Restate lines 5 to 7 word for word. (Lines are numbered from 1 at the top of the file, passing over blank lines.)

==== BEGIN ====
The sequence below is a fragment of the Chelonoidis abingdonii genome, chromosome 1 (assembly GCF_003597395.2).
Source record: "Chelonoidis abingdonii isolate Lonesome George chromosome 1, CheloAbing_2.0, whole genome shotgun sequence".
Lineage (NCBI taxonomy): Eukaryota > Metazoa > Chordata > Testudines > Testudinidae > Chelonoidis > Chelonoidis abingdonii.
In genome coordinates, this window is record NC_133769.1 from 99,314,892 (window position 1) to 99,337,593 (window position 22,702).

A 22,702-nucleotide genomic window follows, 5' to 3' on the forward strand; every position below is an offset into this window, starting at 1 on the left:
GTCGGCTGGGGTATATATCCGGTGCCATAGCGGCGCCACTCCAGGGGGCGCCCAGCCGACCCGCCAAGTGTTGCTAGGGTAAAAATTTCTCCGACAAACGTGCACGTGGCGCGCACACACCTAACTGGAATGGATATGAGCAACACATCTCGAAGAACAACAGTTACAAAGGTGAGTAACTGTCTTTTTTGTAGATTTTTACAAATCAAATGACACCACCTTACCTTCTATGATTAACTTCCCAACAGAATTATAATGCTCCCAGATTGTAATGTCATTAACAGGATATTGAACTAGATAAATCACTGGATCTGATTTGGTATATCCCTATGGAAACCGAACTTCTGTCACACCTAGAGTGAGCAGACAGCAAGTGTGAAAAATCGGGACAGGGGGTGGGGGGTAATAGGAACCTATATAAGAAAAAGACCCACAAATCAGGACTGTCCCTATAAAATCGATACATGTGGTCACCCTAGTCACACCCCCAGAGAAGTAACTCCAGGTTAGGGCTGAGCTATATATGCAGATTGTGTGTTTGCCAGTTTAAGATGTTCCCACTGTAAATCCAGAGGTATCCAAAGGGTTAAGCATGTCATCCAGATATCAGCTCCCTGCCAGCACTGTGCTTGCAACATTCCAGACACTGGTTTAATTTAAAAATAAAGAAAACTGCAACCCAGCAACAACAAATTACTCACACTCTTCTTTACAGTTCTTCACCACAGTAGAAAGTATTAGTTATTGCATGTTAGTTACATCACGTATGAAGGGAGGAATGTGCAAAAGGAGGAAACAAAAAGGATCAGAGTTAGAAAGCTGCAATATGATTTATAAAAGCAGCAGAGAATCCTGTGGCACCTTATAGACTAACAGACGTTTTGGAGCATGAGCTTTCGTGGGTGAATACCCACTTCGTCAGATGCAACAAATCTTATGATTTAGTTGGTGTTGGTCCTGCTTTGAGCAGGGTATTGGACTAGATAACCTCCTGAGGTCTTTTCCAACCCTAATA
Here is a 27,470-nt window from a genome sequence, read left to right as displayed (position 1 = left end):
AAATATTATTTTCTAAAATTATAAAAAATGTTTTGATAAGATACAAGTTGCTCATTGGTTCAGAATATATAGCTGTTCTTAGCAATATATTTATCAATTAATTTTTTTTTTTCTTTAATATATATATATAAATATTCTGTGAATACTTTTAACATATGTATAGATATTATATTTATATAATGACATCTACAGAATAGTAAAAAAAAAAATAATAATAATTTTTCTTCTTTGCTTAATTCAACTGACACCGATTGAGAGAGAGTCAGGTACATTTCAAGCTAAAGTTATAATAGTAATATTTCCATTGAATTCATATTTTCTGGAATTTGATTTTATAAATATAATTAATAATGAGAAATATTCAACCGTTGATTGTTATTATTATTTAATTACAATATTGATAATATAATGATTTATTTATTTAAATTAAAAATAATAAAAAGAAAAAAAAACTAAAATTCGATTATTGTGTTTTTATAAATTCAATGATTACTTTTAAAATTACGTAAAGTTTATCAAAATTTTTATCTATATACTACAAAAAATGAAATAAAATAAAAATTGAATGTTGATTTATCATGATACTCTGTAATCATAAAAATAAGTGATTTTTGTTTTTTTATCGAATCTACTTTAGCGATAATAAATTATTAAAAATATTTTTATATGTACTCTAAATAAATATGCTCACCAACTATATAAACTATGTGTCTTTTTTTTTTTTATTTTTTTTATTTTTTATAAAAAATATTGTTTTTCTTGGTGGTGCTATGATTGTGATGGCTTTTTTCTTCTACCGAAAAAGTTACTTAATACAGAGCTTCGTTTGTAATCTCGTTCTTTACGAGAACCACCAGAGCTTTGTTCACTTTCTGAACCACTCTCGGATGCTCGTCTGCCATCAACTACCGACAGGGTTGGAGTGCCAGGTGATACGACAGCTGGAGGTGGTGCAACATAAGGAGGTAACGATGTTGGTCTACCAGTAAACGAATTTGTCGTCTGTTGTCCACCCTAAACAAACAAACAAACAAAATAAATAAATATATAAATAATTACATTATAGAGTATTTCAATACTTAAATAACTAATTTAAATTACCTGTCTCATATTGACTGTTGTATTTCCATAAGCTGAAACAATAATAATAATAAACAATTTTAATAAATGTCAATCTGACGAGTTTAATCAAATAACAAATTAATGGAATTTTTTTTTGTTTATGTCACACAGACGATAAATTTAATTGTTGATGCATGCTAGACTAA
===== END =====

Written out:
A 22,702-nucleotide genomic window follows, 5' to 3' on the forward strand; every position below is an offset into this window, starting at 1 on the left:
GTCGGCTGGGGTATATATCCGGTGCCATAGCGGCGCCACTCCAGGGGGCGCCCAGCCGACCCGCCAAGTGTTGCTAGGGTAAAAATTTCTCCGACAAACGTGCACGTGGCGCGCACACACCTAACTGGAATGGATATGAGCAACACATCTCGAAGAACAACAGTTACAAAGGTGAGTAACTGTCTTTTTTGTAGATTTTTACAAATCAAATGACACCACCTTACCTTCTATGATTAACTTCCCAACAGAATTATAATGCTCCCAGATTGTAATGTCATTAACAGGATATTGAACTAGATAAATCACTGGATCTGATTTGGTATATCCCTATGGAAACCGAACTTCTGTCACACCTAGAGTGAGCAGACAGCAAGTGTGAAAAATCGGGACAGGGGGTGGGGGGTAATAGGAACCTATATAAGAAAAAGACCCACAAATCAGGACTGTCCCTATAAAATCGATACATGTGGTCACCCTAGTCACACCCCCAGAGAAGTAACTCCAGGTTAGGGCTGAGCTATATATGCAGATTGTGTGTTTGCCAGTTTAAGATGTTCCCACTGTAAATCCAGAGGTATCCAAAGGGTTAAGCATGTCATCCAGATATCAGCTCCCTGCCAGCACTGTGCTTGCAACATTCCAGACACTGGTTTAATTTAAAAATAAAGAAAACTGCAACCCAGCAACAACAAATTACTCACACTCTTCTTTACAGTTCTTCACCACAGTAGAAAGTATTAGTTATTGCATGTTAGTTACATCACGTATGAAGGGAGGAATGTGCAAAAGGAGGAAACAAAAAGGATCAGAGTTAGAAAGCTGCAATATGATTTATAAAAGCAGCAGAGAATCCTGTGGCACCTTATAGACTAACAGACGTTTTGGAGCATGAGCTTTCGTGGGTGAATACCCACTTCGTCAGATGCAACAAATCTTATGATTTAGTTGGTGTTGGTCCTGCTTTGAGCAGGGTATTGGACTAGATAACCTCCTGAGGTCTTTTCCAACCCTAATA
Here is a 27,470-nt window from a genome sequence, read left to right as displayed (position 1 = left end):